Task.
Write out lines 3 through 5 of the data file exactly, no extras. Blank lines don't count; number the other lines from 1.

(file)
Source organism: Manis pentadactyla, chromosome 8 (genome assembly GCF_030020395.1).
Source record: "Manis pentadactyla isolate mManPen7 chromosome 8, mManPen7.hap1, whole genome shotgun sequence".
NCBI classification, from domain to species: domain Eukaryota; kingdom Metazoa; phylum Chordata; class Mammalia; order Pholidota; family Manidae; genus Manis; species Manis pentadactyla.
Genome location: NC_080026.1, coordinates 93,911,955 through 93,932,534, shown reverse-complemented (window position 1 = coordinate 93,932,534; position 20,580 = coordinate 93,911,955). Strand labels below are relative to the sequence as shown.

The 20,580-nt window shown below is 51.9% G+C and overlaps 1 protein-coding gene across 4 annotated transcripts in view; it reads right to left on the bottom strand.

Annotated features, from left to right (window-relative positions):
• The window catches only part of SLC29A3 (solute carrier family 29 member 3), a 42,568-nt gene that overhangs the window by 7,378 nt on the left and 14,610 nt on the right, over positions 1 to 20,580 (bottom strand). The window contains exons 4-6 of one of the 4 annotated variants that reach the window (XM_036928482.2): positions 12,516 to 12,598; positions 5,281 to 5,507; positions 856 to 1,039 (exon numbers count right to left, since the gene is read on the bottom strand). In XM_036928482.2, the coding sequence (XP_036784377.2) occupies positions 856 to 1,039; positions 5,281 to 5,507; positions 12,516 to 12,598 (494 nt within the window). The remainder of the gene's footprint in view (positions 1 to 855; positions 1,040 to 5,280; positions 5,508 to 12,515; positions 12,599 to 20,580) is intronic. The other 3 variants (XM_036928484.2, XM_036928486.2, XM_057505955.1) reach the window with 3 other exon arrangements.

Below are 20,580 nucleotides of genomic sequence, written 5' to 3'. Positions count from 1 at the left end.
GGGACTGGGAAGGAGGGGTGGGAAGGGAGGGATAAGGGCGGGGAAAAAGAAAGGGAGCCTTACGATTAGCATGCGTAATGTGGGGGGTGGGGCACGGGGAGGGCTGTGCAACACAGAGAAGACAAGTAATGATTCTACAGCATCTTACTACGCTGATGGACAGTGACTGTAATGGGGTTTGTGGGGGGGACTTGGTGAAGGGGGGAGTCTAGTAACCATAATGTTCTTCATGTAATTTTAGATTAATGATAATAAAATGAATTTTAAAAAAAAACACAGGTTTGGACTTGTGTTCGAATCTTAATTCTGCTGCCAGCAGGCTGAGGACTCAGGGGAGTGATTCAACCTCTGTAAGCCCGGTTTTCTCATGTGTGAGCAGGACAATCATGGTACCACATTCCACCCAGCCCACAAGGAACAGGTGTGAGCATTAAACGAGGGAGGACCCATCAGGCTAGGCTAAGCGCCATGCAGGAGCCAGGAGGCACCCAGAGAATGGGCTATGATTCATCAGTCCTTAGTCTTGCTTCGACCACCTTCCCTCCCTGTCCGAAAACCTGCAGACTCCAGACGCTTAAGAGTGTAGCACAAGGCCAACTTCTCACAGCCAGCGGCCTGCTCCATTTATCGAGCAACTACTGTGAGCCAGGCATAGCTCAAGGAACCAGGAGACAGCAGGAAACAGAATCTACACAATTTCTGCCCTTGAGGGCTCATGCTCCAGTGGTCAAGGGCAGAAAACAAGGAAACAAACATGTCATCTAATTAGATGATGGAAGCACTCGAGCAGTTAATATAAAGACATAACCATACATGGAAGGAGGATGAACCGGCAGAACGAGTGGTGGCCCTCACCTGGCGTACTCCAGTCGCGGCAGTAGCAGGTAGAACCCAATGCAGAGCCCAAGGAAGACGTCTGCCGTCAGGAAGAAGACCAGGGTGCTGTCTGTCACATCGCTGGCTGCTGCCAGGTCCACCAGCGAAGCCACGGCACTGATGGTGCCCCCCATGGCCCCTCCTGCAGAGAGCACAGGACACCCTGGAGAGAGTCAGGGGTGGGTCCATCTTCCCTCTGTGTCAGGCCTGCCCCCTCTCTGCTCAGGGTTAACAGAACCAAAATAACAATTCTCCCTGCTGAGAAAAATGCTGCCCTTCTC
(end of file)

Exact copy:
NCBI classification, from domain to species: domain Eukaryota; kingdom Metazoa; phylum Chordata; class Mammalia; order Pholidota; family Manidae; genus Manis; species Manis pentadactyla.
Genome location: NC_080026.1, coordinates 93,911,955 through 93,932,534, shown reverse-complemented (window position 1 = coordinate 93,932,534; position 20,580 = coordinate 93,911,955). Strand labels below are relative to the sequence as shown.

The 20,580-nt window shown below is 51.9% G+C and overlaps 1 protein-coding gene across 4 annotated transcripts in view; it reads right to left on the bottom strand.